I came across a recipe for mushroom risotto by Terry Durack in the Good Weekend last Saturday and immediately wanted to make one. Terry’s always inspiring me! Naturally I’ve adapted his recipe. I thought about calling this “Scarborough Fair Risotto” for obvious reasons. I wasn’t trying to be cute by using parsley, sage, rosemary and thyme in this recipe, I just felt it needed a lot of different herbs and that’s what I had in my garden and fridge. In the end I thought such a title would be a bit misleading, as the mushrooms really do take centre stage. This dish involves a little more time and effort than my sneaky baked porcini mushroom risotto, but this is a real risotto – stirred for 20 minutes, with hot stock slowly added, resulting in a perfect creamy and slightly runny risotto. I just love risotto, its so comforting and nourishing when its done well.
The best results will be achieved with really good homemade stock.
1 and a quarter cups arborio rice (don’t use any other type of rice, the aborio is essential)
4 large fresh mushrooms (eg portobello), wiped with a damp cloth and very thinly sliced (don’t wash mushrooms, they will absorb water) or the equivalent smaller mushrooms, eg swiss browns
1/2 cup dried mushrooms (porcini if you can get them, but shiitake will also do)
1 leek, finely sliced (or just use a chopped onion if you can’t find a leek)
1 garlic clove, finely chopped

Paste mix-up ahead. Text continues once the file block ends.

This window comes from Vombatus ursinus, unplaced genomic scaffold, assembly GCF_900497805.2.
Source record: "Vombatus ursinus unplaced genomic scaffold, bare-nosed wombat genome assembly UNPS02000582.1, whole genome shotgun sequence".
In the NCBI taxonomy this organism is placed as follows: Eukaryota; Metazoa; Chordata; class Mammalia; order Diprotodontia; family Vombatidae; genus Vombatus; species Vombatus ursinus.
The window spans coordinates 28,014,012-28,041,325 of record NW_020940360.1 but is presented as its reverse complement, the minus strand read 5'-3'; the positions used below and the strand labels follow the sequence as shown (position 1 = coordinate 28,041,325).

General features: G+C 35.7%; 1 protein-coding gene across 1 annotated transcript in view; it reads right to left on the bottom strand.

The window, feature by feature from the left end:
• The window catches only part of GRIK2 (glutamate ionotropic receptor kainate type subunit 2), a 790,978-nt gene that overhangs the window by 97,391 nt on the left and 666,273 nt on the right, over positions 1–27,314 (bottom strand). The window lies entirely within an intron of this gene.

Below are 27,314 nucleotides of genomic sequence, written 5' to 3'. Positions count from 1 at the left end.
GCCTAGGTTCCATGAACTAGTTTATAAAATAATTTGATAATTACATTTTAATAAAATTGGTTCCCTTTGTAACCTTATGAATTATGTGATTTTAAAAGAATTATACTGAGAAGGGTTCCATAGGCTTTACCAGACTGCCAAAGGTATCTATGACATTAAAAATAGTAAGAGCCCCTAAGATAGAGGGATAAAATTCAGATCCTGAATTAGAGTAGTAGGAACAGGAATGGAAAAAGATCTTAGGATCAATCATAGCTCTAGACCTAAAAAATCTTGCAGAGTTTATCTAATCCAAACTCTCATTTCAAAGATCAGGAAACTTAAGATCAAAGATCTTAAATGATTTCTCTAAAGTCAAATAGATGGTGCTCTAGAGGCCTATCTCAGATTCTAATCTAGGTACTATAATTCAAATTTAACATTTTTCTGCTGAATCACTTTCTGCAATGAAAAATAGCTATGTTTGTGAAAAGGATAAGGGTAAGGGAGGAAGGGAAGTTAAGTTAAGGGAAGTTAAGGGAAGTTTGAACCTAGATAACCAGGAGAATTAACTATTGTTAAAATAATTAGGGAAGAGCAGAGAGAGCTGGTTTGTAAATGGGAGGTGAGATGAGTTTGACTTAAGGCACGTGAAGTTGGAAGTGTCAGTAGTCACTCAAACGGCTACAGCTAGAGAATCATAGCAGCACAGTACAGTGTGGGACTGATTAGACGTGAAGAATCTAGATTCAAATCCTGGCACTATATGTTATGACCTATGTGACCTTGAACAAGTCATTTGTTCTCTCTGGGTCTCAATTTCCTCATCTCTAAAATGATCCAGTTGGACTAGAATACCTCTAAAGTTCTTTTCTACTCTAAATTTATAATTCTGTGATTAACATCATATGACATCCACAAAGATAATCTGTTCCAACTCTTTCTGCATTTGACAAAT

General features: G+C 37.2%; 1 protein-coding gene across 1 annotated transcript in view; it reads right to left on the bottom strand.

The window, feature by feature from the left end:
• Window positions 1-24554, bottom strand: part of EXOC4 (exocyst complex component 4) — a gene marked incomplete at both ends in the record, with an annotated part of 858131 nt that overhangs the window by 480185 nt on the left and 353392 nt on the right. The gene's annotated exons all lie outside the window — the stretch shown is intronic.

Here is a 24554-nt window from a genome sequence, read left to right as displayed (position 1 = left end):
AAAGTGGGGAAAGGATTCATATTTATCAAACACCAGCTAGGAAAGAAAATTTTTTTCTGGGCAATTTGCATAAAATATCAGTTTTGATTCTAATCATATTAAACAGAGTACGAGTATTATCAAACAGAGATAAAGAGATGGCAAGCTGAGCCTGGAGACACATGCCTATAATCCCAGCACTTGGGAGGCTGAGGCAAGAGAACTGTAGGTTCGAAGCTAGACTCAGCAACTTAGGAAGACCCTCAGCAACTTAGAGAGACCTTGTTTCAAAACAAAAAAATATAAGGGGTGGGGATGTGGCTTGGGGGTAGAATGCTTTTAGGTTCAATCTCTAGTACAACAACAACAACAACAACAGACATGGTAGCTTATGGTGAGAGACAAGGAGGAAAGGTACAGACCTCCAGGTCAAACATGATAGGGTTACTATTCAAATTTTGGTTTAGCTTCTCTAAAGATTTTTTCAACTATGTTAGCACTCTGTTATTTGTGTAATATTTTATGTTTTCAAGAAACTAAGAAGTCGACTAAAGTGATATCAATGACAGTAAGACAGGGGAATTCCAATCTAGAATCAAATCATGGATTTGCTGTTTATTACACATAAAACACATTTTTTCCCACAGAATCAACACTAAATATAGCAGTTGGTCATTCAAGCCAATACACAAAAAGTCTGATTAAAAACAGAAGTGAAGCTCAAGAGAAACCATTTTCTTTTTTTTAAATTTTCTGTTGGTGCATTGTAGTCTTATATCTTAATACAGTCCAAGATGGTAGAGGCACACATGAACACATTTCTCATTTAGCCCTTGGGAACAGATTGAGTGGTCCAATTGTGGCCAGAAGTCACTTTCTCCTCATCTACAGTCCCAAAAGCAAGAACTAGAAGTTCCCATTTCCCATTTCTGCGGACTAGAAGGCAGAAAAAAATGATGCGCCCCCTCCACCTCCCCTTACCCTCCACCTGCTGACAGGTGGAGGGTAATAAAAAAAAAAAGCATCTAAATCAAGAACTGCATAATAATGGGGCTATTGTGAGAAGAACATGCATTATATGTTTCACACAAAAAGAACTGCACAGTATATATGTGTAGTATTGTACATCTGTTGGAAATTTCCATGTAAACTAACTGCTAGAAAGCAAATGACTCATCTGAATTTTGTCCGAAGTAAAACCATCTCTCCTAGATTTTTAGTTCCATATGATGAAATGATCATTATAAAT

1 tablespoon chopped fresh parsley
1 tablespoon mixed chopped fresh sage, rosemary and thyme
1 fresh bay leaf
About 600 ml hot homemade chicken stock (use vegetable stock if you like, but chicken stock is best – see my recipe)
Extra virgin olive oil
1 tablespoon butter
Salt & pepper
50 g soft goat cheese
Parmesan cheese for grating
Splash or two of white wine
Reconstitute the dried mushrooms in a cup of boiling water, covered, for about 10 minutes. Drain, adding the liquid to the stock, and chop the mushrooms.
Have your stock in a saucepan on a low heat to keep it hot.
Saute the leeks (or onions) in olive oil until soft, about 5 minutes. Add the garlic and herbs except parsley, and cook for about a minute. Add the butter and mushrooms, and saute until the mushrooms are cooked through. This shouldn’t take long as they’ve been finely sliced. Keep the heat high for this stage, and don’t abandon the pan.
Splash over some white wine – about half a cup – and allow it to reduce. Drop the heat to low, add the rice, salt & pepper and bay leaf , stirring to coat the rice. Start adding the stock, ladle by ladle, stirring constantly. You’ll need patience – the adding stock and stirring phase will take 15-20 minutes, so make sure there is nothing else requiring your attention when you start adding the stock. When all the stock is used up keep stirring until you’ve been at it for 15 minutes. If the stock is fully absorbed, add a little water. Risotto should be a little runny so adjust the liquid it until you get it to that consistency.
Stir through the parsley and serve in shallow bowls, with little dots of goats cheese crumbled over and topped with some grated parmesan.
I like to serve this with a simple salad and a glass of red wine.